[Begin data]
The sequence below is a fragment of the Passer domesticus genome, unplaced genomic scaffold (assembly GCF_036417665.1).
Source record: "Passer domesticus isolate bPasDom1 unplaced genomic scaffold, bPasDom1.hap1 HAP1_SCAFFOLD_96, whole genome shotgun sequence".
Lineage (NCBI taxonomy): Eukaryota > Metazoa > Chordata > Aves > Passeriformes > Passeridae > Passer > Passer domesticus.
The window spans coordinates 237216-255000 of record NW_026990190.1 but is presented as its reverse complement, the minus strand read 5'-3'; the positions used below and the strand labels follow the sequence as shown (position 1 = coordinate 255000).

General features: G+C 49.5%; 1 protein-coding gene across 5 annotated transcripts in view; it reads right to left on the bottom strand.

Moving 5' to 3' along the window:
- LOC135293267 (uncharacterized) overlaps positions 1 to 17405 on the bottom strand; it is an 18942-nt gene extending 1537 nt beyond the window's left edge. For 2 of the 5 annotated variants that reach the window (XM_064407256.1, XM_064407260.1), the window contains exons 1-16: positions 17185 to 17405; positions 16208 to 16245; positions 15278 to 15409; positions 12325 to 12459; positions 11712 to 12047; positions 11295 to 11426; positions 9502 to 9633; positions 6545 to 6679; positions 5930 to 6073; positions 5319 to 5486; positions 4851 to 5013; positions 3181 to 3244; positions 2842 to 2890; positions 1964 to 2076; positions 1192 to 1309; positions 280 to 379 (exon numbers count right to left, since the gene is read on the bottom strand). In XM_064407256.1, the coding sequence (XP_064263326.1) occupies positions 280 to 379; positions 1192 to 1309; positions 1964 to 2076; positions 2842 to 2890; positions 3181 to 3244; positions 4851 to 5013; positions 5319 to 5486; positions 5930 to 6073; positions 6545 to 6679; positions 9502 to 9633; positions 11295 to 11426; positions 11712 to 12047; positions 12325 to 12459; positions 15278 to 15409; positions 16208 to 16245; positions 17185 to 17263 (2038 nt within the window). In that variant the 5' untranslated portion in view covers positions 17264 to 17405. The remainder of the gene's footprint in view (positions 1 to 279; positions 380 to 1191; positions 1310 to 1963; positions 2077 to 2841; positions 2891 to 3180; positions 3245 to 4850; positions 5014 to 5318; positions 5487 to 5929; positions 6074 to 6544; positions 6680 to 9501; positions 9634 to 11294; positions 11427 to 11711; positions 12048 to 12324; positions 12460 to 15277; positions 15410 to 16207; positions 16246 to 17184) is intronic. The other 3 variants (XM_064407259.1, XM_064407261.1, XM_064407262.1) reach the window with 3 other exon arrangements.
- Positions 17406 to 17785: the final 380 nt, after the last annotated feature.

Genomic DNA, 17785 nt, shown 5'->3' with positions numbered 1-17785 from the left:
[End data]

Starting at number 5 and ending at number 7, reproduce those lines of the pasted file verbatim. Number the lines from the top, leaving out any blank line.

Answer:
General features: G+C 49.5%; 1 protein-coding gene across 5 annotated transcripts in view; it reads right to left on the bottom strand.

Moving 5' to 3' along the window:
- LOC135293267 (uncharacterized) overlaps positions 1 to 17405 on the bottom strand; it is an 18942-nt gene extending 1537 nt beyond the window's left edge. For 2 of the 5 annotated variants that reach the window (XM_064407256.1, XM_064407260.1), the window contains exons 1-16: positions 17185 to 17405; positions 16208 to 16245; positions 15278 to 15409; positions 12325 to 12459; positions 11712 to 12047; positions 11295 to 11426; positions 9502 to 9633; positions 6545 to 6679; positions 5930 to 6073; positions 5319 to 5486; positions 4851 to 5013; positions 3181 to 3244; positions 2842 to 2890; positions 1964 to 2076; positions 1192 to 1309; positions 280 to 379 (exon numbers count right to left, since the gene is read on the bottom strand). In XM_064407256.1, the coding sequence (XP_064263326.1) occupies positions 280 to 379; positions 1192 to 1309; positions 1964 to 2076; positions 2842 to 2890; positions 3181 to 3244; positions 4851 to 5013; positions 5319 to 5486; positions 5930 to 6073; positions 6545 to 6679; positions 9502 to 9633; positions 11295 to 11426; positions 11712 to 12047; positions 12325 to 12459; positions 15278 to 15409; positions 16208 to 16245; positions 17185 to 17263 (2038 nt within the window). In that variant the 5' untranslated portion in view covers positions 17264 to 17405. The remainder of the gene's footprint in view (positions 1 to 279; positions 380 to 1191; positions 1310 to 1963; positions 2077 to 2841; positions 2891 to 3180; positions 3245 to 4850; positions 5014 to 5318; positions 5487 to 5929; positions 6074 to 6544; positions 6680 to 9501; positions 9634 to 11294; positions 11427 to 11711; positions 12048 to 12324; positions 12460 to 15277; positions 15410 to 16207; positions 16246 to 17184) is intronic. The other 3 variants (XM_064407259.1, XM_064407261.1, XM_064407262.1) reach the window with 3 other exon arrangements.